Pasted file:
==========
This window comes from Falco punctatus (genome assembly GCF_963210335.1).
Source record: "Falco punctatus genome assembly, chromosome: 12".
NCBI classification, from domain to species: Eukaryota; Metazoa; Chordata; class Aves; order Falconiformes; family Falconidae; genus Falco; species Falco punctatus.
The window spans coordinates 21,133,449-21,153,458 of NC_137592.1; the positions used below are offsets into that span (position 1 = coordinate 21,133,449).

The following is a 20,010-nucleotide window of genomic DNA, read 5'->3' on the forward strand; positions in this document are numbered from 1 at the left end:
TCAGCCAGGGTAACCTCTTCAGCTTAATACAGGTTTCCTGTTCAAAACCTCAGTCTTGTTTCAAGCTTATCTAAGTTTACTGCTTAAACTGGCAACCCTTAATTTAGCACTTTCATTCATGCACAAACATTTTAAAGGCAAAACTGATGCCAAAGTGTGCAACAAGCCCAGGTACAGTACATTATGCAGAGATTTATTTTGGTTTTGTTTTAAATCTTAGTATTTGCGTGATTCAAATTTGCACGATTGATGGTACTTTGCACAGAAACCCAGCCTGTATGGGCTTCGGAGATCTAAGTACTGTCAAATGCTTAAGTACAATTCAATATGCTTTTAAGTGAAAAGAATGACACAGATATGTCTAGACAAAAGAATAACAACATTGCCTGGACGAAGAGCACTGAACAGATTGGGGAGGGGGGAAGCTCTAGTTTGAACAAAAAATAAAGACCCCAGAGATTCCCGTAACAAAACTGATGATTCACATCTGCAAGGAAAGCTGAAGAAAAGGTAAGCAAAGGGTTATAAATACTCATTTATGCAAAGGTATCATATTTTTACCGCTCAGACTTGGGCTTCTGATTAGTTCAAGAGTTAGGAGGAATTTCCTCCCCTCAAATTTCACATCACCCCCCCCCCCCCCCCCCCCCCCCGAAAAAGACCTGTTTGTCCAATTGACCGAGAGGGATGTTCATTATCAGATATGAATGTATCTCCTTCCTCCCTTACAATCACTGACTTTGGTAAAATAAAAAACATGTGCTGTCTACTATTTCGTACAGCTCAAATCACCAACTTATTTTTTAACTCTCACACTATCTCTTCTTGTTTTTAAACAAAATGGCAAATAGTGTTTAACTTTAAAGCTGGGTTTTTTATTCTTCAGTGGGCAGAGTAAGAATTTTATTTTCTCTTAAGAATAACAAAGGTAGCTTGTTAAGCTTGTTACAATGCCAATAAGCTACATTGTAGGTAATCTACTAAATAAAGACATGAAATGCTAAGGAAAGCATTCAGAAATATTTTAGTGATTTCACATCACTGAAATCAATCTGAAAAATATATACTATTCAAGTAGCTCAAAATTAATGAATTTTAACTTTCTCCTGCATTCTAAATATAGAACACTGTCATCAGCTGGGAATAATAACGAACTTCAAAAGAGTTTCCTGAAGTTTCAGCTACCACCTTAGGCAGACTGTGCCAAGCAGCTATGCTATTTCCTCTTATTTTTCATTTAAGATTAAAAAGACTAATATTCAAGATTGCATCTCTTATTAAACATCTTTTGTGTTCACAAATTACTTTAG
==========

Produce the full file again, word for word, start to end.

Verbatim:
This window comes from Falco punctatus (genome assembly GCF_963210335.1).
Source record: "Falco punctatus genome assembly, chromosome: 12".
NCBI classification, from domain to species: Eukaryota; Metazoa; Chordata; class Aves; order Falconiformes; family Falconidae; genus Falco; species Falco punctatus.
The window spans coordinates 21,133,449-21,153,458 of NC_137592.1; the positions used below are offsets into that span (position 1 = coordinate 21,133,449).

The following is a 20,010-nucleotide window of genomic DNA, read 5'->3' on the forward strand; positions in this document are numbered from 1 at the left end:
TCAGCCAGGGTAACCTCTTCAGCTTAATACAGGTTTCCTGTTCAAAACCTCAGTCTTGTTTCAAGCTTATCTAAGTTTACTGCTTAAACTGGCAACCCTTAATTTAGCACTTTCATTCATGCACAAACATTTTAAAGGCAAAACTGATGCCAAAGTGTGCAACAAGCCCAGGTACAGTACATTATGCAGAGATTTATTTTGGTTTTGTTTTAAATCTTAGTATTTGCGTGATTCAAATTTGCACGATTGATGGTACTTTGCACAGAAACCCAGCCTGTATGGGCTTCGGAGATCTAAGTACTGTCAAATGCTTAAGTACAATTCAATATGCTTTTAAGTGAAAAGAATGACACAGATATGTCTAGACAAAAGAATAACAACATTGCCTGGACGAAGAGCACTGAACAGATTGGGGAGGGGGGAAGCTCTAGTTTGAACAAAAAATAAAGACCCCAGAGATTCCCGTAACAAAACTGATGATTCACATCTGCAAGGAAAGCTGAAGAAAAGGTAAGCAAAGGGTTATAAATACTCATTTATGCAAAGGTATCATATTTTTACCGCTCAGACTTGGGCTTCTGATTAGTTCAAGAGTTAGGAGGAATTTCCTCCCCTCAAATTTCACATCACCCCCCCCCCCCCCCCCCCCCCCCGAAAAAGACCTGTTTGTCCAATTGACCGAGAGGGATGTTCATTATCAGATATGAATGTATCTCCTTCCTCCCTTACAATCACTGACTTTGGTAAAATAAAAAACATGTGCTGTCTACTATTTCGTACAGCTCAAATCACCAACTTATTTTTTAACTCTCACACTATCTCTTCTTGTTTTTAAACAAAATGGCAAATAGTGTTTAACTTTAAAGCTGGGTTTTTTATTCTTCAGTGGGCAGAGTAAGAATTTTATTTTCTCTTAAGAATAACAAAGGTAGCTTGTTAAGCTTGTTACAATGCCAATAAGCTACATTGTAGGTAATCTACTAAATAAAGACATGAAATGCTAAGGAAAGCATTCAGAAATATTTTAGTGATTTCACATCACTGAAATCAATCTGAAAAATATATACTATTCAAGTAGCTCAAAATTAATGAATTTTAACTTTCTCCTGCATTCTAAATATAGAACACTGTCATCAGCTGGGAATAATAACGAACTTCAAAAGAGTTTCCTGAAGTTTCAGCTACCACCTTAGGCAGACTGTGCCAAGCAGCTATGCTATTTCCTCTTATTTTTCATTTAAGATTAAAAAGACTAATATTCAAGATTGCATCTCTTATTAAACATCTTTTGTGTTCACAAATTACTTTAG